Credit Card Rules to Protect Consumers actually Hurt

The advocacy group “Consumer Action” says credit card companies and banks have rolled out a slew of arbitrary new fees and jacked up interest rates since President Obama signed the Credit Card Accountability, Responsibility and Disclosure Act, or the CARD Act into law.  

Consumer Action published on its Web site a gallery of what it said were the worst offenders. Here’s some that made the list:

* Bank of America’s Platinum Plus Visa, which increased interest rates by up to 46 percent.

* Capital One, which increased its penalty interest rate by 6.25 percent.

* Citigroup, which began collecting annual fees ranging from $30 to $90.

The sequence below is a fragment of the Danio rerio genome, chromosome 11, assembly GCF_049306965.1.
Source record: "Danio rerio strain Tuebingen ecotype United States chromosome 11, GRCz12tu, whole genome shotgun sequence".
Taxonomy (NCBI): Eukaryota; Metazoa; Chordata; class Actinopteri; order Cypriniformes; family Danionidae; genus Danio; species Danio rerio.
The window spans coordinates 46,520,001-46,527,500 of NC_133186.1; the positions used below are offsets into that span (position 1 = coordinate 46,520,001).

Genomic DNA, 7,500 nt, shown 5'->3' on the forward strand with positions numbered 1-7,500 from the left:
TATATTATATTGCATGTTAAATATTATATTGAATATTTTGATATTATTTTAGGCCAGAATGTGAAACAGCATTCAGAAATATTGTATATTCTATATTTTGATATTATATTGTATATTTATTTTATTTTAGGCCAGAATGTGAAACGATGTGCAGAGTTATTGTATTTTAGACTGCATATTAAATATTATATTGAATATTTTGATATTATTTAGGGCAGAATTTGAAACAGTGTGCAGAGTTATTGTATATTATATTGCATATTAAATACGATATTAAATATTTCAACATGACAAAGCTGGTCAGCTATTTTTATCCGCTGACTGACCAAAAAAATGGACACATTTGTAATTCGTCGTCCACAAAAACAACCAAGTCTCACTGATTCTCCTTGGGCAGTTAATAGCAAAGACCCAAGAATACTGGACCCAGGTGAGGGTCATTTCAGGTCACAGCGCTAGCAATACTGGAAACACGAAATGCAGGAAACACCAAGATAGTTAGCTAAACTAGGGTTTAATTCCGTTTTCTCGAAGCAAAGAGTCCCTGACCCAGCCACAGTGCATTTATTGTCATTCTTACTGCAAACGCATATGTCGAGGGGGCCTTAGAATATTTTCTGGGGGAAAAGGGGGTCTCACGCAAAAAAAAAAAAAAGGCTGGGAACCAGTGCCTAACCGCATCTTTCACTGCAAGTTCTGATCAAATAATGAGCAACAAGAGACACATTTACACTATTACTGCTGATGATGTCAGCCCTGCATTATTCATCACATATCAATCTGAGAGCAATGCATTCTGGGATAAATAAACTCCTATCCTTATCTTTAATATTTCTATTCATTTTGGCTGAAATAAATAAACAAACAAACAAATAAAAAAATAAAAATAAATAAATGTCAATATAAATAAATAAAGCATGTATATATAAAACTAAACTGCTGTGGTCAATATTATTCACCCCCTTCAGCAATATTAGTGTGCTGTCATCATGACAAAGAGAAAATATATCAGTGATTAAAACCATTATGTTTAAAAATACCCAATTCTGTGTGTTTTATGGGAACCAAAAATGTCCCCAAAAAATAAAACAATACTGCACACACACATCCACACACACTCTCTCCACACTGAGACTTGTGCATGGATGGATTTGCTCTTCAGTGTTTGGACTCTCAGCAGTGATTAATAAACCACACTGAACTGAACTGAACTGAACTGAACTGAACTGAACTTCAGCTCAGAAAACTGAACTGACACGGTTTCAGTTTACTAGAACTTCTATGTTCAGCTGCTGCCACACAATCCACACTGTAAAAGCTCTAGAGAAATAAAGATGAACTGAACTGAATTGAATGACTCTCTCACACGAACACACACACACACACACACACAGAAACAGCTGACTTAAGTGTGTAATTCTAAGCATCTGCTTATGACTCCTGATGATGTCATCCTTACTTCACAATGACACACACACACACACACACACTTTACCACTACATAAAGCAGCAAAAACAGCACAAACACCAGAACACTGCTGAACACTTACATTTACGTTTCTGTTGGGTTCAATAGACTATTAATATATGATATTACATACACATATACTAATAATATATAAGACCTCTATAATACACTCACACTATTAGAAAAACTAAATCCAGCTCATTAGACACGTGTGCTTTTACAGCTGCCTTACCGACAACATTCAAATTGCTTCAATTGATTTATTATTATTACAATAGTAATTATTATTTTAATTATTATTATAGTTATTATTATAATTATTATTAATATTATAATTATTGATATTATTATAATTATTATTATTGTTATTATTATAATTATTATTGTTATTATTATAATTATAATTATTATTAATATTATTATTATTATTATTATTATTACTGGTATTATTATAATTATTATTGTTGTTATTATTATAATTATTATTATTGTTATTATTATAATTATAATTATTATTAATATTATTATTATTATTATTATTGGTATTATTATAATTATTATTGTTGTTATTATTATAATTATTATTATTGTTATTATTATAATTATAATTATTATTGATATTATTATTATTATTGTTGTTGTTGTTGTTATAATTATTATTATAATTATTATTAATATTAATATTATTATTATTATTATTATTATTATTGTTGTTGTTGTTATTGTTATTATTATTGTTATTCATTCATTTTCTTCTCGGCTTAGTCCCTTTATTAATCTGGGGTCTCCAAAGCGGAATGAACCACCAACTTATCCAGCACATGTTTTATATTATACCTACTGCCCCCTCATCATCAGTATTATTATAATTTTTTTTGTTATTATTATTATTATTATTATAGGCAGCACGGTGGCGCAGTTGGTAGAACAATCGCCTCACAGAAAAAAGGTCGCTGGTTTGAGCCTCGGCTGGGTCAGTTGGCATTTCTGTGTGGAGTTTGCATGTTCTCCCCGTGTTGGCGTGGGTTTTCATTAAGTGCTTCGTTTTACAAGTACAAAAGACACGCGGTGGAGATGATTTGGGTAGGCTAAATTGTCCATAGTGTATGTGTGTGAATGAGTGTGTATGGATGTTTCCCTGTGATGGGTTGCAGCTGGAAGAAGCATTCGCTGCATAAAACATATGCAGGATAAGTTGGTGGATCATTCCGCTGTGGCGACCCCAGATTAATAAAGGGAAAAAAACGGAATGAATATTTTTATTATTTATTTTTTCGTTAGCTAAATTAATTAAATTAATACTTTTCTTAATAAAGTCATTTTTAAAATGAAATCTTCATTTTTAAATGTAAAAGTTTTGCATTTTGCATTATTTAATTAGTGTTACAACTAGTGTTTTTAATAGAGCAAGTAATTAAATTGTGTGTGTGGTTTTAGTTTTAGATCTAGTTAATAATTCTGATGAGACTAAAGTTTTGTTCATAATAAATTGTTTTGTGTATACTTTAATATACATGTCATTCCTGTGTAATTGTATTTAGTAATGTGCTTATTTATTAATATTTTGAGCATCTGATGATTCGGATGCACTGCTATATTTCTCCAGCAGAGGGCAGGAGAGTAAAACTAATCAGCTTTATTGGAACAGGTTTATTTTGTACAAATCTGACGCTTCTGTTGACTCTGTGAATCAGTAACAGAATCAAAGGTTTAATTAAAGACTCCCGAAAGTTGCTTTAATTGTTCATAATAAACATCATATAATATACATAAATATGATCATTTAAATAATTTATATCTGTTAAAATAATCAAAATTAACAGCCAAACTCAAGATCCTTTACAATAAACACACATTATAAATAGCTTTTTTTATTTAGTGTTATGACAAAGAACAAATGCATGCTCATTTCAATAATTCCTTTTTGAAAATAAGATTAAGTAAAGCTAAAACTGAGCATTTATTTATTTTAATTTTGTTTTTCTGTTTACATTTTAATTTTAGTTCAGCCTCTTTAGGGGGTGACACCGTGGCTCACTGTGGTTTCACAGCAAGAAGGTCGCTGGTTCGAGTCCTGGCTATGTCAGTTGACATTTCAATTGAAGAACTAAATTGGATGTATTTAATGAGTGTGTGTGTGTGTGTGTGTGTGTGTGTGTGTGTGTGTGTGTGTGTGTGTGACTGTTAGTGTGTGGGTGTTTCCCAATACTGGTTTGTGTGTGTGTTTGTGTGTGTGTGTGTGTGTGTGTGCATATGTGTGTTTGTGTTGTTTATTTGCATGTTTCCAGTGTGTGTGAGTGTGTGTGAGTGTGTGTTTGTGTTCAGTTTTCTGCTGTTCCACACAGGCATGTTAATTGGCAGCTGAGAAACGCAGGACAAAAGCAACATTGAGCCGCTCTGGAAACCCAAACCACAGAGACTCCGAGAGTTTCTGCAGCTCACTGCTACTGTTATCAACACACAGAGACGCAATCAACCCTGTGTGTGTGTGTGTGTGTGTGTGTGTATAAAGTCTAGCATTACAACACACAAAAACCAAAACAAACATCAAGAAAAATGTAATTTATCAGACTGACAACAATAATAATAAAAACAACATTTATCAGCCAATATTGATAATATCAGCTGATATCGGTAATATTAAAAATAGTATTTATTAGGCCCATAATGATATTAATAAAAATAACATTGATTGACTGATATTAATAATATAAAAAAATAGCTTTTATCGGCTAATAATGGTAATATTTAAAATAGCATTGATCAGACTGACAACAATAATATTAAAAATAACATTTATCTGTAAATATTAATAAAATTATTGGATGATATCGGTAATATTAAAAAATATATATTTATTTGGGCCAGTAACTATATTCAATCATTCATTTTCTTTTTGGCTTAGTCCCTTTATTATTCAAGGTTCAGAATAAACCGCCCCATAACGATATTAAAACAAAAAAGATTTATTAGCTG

* JP Morgan Chase, which increased its balance transfer fee to 5 percent.

* JP Morgan Chase, which increased minimum payments from 2 percent to 5 percent.  When consumers call asking for relief, they are told the only way to reduce their monthly payment is to accept a higher interest rate.

* HSBC, Chase, American Express and Bank of America, all of which have all closed accounts without warning.

Many issuers also have lowered consumers’ credit limits without warning. This limits their purchasing power and hurts their credit score.

When it passed the law, Congress gave the banking industry nearly a year to implement the changes mandated by the CARD Act. Some in Congress now feel that was a mistake. Rep. Barney Frank, D.-Mass.,  has introduced legislation that would move up the effective date of the remaining provisions to Dec. 1.

This information was taken from an MSNBC article. You can read it in full here.

Consumer Action has also compiled a list of all of the new rules that will take effect Feb. 22, 2010.

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